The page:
In this article, we explore the pros and cons of the most popular methods of plating - brush plating and tank plating. When deciding on a particular plating technique, it is always worth considering which method will suit you and your job the best.
Let's take a look at the options.
Brush Plating Pros
- It is the easiest form of plating.
- Kits designed just for brush-plating retail at a lower price.
- Brush-plating requires a smaller set-up which is quicker to implement.
- Items can be worked on in situ e.g. you can plate car badges whilst they are on the car and taps that are already fitted to baths or sinks.
- Much smaller amounts of plating solutions are needed.
- Items that are too large for your tank can be plated.
- The ‘Pen-Plate’ feature on Gold Solutions Plating Probes allows you to plate smaller details.
Brush Plating Cons
- You are limited to plating just one item at a time.
- Medium to large sized items will take much longer than tank plated items.
- It is not possible to know exactly how many microns you have applied.
- It is more difficult to ensure an even, all-round thickness when brush plating.
- As you are handling the item to be plated, it is easier to end up with marks or fingerprints on the surface of your plated item if you are not careful.
- The Gold Solutions Plating Mirror-Tech System™ cannot be taken advantage of with brush plating. Items must be manually polished before plating if they not already shiny enough.
- Aluminium, mild steels and zinc cannot be brush-plated to a high standard.
- Brush plating cannot be done to a good quality on non-conductive items.
Tank Plating Pros
- Entire items plate all at once, evenly and smoothly (making jobs faster).
- All our tank plating kits can also be used for brush plating.
- As you do not handle the item when tank plating, it is easier to get a flawless finish.
- You can accurately plate to your required thickness.
- Tank plating allows you to implement Gold Solutions Plating Mirror-Tech System™ on most metals, removing the need to buff items before plating.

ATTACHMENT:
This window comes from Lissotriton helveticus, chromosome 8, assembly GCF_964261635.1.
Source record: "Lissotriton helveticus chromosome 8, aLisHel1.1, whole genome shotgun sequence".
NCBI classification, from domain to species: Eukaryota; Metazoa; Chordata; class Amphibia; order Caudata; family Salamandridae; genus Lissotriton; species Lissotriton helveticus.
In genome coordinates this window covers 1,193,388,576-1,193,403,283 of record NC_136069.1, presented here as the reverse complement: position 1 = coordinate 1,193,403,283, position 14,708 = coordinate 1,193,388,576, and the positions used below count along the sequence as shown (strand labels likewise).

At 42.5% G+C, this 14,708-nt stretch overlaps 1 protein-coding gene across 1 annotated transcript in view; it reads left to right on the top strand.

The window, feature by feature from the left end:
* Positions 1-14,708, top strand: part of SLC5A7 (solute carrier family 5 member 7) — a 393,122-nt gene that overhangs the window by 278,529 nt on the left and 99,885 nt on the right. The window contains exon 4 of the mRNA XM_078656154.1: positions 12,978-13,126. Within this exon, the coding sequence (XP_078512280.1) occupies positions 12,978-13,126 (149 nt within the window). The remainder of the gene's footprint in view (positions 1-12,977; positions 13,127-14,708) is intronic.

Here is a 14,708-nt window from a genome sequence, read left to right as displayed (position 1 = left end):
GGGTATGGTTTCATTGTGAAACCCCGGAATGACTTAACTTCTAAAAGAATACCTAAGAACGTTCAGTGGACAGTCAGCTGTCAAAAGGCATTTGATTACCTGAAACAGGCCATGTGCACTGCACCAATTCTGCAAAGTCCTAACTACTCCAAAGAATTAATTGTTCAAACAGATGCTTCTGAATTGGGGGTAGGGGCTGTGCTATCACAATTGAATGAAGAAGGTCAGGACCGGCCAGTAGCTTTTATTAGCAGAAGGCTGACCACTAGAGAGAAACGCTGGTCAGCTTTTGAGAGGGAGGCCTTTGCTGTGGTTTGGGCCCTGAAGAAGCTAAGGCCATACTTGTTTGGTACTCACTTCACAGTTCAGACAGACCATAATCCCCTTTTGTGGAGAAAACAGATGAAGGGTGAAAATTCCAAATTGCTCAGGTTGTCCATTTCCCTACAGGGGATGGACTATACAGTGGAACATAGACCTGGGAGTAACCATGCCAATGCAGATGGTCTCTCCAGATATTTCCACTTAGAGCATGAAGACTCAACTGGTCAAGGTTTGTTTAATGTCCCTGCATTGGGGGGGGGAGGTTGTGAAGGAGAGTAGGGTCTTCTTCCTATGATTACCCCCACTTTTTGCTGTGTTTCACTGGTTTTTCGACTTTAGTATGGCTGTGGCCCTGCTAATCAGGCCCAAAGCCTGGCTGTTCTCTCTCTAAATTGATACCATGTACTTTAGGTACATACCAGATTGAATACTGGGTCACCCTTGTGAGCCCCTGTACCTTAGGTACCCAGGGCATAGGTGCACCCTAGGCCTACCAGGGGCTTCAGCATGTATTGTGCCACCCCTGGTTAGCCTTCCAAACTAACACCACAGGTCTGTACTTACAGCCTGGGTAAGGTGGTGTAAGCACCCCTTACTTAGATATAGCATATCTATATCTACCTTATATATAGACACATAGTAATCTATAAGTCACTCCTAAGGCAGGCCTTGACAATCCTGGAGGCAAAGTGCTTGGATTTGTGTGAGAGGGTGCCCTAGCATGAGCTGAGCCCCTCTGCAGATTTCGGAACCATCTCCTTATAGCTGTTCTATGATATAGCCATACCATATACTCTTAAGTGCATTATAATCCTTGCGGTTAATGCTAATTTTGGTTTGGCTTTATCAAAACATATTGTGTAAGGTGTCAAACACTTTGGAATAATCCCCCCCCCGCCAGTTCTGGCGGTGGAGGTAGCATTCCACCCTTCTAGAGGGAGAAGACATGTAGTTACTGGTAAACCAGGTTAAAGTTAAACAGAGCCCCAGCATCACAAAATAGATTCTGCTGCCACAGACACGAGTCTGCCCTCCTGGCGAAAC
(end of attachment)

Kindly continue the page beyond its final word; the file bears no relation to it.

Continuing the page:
- With tank plating you can plate non-conductive items.
- Multiple items can be plated at once.
- Tank plating increases productivity, allowing you to generate more profit in a shorter space of time.
- Tank plating in conjunction with brush plating e.g. an item can be tank plated in a majority finish and brush plated in selected areas, if so desired.
- Aluminium can be plated to a high standard.
- Complicated shapes are not a problem when tank plating – let the solutions do all of the work!
- If you have just finished plating an item in nickel, you can skip the nickel activator stage and jump straight to applying the next metal. Please note that if your item is already nickel to begin with, activation will still be required.
- Electroforming (a tanking process) can be running in the background whilst you get on with other things, requiring only periodical checking.
Tank Plating Cons
- Items cannot be plated in situ e.g. a car badge will need to be removed from the car first.
- Some calculation of surface area is required.
- Tank plating requires a bigger set-up and a larger initial outlay.
- More maintenance is required for tanks, anodes and some solutions.
- The size of the tank that you purchase will dictate the size of the items that can be plated in it although the kit is still suitable for brush plating.
As you can see, the ultimate plating set-up would consist of both brush and tank plating. Although there is no visible difference between an item that has been brush plated to a high standard and one that has been tank plated, both employ different approaches with their own advantages and disadvantages.
We are confident that we have a Gold Solutions Plating product to suit your needs. To view our selection of brush plating and tank plating kits, please visit our shop.